Journey to IEDP series: Throughout October, the IEDP admissions blog will publish a series of posts on our cohort’s distinct experiences that brought us to IEDP. Many of you reading this blog probably have myriad of questions: “should I go to graduate school?” “if so, which program should I apply to?” “how would my experience fit in IEDP?” “why would I want to be in IEDP” are probably only SOME of the questions boiling in your minds. This blog post series will show how some of our cohort mates have explored those very questions and came to our conclusions.
This week, I was fortunate to sit with Josh Green, a first-year student at IEDP, to learn about what brought him to IEDP and what that process looked like. Josh is from Kentucky and received his bachelors in Signed Language Interpreting from the University of Cincinnati. He has since worked as a Sign Language Interpreter in seven US states and 11 countries. Below is the edited transcript of the conversation we had in the common area of the fourth floor of GSE building:
Hannah: To start with, I want to ask what kind of thoughts, moments, experiences from your previous work experience that got you decide to apply to a grad school?
Josh: When I started to interpret for Royal Caribbean, I got to visit deaf schools in Panama, Guatemala and Costa Rica and other places in Central and some places in South America. And those experiences led me to see what deaf education exists on a broader level. And I was able to take a lot of those experiences back with me to the States and then compare with how deaf education operates domestically. So I felt like “if I wanna get more involved in elevating access to quality education [for deaf people,] I’m not gunna be able to do that work on a cruise ship.” So what can I do? And my degree in sign language interpreting only lets me be the middle man and I wanted to be more than the middle man. So that’s why I came to the grad school.
Then we talked about dire need for chocolate at this time of the semester with another friend of ours passing by. #midterms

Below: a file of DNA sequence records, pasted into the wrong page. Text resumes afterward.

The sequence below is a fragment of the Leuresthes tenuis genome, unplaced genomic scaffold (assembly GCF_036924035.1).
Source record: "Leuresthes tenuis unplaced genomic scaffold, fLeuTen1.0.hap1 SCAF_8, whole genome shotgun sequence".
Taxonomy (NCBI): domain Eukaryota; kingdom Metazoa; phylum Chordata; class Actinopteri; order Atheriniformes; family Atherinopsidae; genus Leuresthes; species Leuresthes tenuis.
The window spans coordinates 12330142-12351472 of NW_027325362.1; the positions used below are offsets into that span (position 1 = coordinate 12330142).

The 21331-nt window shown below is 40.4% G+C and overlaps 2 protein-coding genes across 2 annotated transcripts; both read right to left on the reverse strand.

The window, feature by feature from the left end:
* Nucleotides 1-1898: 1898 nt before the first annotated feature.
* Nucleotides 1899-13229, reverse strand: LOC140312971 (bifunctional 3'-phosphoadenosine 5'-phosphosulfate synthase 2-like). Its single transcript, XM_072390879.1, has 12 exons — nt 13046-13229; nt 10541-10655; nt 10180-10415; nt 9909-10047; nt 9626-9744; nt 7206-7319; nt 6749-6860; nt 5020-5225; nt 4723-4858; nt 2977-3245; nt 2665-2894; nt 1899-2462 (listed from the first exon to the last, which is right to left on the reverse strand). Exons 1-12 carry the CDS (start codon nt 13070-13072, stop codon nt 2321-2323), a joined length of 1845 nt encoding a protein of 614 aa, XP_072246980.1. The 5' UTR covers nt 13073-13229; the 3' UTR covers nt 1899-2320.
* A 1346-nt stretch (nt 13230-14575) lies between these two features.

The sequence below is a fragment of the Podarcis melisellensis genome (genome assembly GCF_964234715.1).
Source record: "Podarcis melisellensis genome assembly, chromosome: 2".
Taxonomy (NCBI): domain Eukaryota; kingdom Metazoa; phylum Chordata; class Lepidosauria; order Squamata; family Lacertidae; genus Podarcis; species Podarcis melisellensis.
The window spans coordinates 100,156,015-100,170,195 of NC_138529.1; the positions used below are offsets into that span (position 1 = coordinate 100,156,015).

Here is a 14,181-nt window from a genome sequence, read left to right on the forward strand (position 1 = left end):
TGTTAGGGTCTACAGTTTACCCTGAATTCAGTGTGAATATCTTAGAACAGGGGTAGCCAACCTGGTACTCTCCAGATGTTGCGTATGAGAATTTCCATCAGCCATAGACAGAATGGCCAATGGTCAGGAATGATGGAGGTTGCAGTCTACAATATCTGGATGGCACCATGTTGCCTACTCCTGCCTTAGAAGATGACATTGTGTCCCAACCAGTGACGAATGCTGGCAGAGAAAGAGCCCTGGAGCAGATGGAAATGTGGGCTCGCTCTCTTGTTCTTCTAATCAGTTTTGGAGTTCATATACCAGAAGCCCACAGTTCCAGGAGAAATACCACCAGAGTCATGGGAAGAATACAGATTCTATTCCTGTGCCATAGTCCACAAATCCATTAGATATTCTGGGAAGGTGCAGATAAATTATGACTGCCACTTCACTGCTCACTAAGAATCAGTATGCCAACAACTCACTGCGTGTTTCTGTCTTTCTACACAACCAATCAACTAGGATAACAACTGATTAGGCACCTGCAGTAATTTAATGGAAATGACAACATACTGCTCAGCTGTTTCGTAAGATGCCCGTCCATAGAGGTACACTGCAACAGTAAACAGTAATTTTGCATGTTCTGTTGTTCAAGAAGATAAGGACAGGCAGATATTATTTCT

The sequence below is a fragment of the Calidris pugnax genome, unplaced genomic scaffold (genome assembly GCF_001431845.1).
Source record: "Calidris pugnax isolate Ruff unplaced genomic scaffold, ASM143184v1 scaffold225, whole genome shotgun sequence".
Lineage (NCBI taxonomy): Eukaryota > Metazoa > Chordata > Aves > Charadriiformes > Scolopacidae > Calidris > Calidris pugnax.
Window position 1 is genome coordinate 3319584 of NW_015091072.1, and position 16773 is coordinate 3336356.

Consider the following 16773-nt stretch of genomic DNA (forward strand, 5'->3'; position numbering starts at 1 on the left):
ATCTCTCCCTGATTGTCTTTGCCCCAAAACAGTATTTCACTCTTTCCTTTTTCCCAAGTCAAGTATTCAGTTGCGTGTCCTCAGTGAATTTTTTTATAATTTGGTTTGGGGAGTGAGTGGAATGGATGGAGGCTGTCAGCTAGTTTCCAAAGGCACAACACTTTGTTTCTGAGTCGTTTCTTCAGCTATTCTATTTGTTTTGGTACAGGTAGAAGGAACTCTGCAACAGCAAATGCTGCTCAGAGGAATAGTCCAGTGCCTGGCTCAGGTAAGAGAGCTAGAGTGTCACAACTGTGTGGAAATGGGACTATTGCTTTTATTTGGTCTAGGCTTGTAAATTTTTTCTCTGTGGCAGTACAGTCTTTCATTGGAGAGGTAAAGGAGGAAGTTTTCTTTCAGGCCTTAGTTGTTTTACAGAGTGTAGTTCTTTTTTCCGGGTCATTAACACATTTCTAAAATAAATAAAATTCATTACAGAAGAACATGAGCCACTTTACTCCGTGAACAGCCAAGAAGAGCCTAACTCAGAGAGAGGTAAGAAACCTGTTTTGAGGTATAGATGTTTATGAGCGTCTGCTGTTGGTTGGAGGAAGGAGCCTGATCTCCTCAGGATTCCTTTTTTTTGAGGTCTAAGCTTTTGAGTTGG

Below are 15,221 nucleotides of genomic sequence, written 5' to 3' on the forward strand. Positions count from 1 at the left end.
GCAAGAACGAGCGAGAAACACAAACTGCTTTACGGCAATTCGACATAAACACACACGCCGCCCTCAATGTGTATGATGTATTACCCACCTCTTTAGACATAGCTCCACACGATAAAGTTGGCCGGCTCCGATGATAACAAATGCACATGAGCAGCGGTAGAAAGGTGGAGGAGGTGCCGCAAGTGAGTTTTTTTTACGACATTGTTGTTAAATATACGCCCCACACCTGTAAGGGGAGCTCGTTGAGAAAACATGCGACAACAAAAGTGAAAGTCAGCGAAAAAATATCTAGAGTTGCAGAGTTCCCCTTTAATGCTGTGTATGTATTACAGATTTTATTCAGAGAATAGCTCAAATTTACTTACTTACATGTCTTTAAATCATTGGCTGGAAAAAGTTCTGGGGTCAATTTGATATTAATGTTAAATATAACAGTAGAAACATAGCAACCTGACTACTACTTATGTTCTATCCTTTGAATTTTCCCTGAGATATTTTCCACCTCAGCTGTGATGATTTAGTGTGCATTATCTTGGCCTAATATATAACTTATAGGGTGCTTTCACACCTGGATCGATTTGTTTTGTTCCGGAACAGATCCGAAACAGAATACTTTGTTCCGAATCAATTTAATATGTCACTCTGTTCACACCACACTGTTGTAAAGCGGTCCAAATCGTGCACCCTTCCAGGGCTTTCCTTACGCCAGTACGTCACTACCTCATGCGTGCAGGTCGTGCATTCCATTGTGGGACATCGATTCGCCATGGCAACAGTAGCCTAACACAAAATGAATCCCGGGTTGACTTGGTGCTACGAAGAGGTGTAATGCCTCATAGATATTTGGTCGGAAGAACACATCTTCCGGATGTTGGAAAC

Hannah: Could you share one imagery or anecdote during your time at Royal Caribbean, that you vividly remember? It can be something you irked you greatly about the status quo of deaf education there, or anything really!
Josh: There is one deaf school in the whole entire country of Guatemala. The deaf school is owned and operated by a deaf man, who came to the States to get his MBA. So when he came to the States and saw that the deaf people have access to higher education, have all these rights and are not stigmatized that heavily, he went back to Guatemala to fight for the deaf rights. He opened a deaf school despite receiving no funds from the government. The government does not acknowledge it as an actual school because they don’t see Guatemala sign language as an actual language. He operates entirely by GoFundMe. He has now 29 students from all over Guatemala to be in his school.
This man has gone so above and beyond to build, with his own hand, a center where deaf children can get education. He had to fight the government and stigmatization, just to expose kids to a little bit of education. No one should fight that hard to get educated. This guy to me is a proof to me that deaf people can do anything they want, except to hear. And I wanted to take his mission of getting my hands dirty and building education.
When I finish this program, I can’t wait to reach back out to him and say “remember me? I’m still doing it, I’m still trying to do something about making this world more accessible to deaf people.”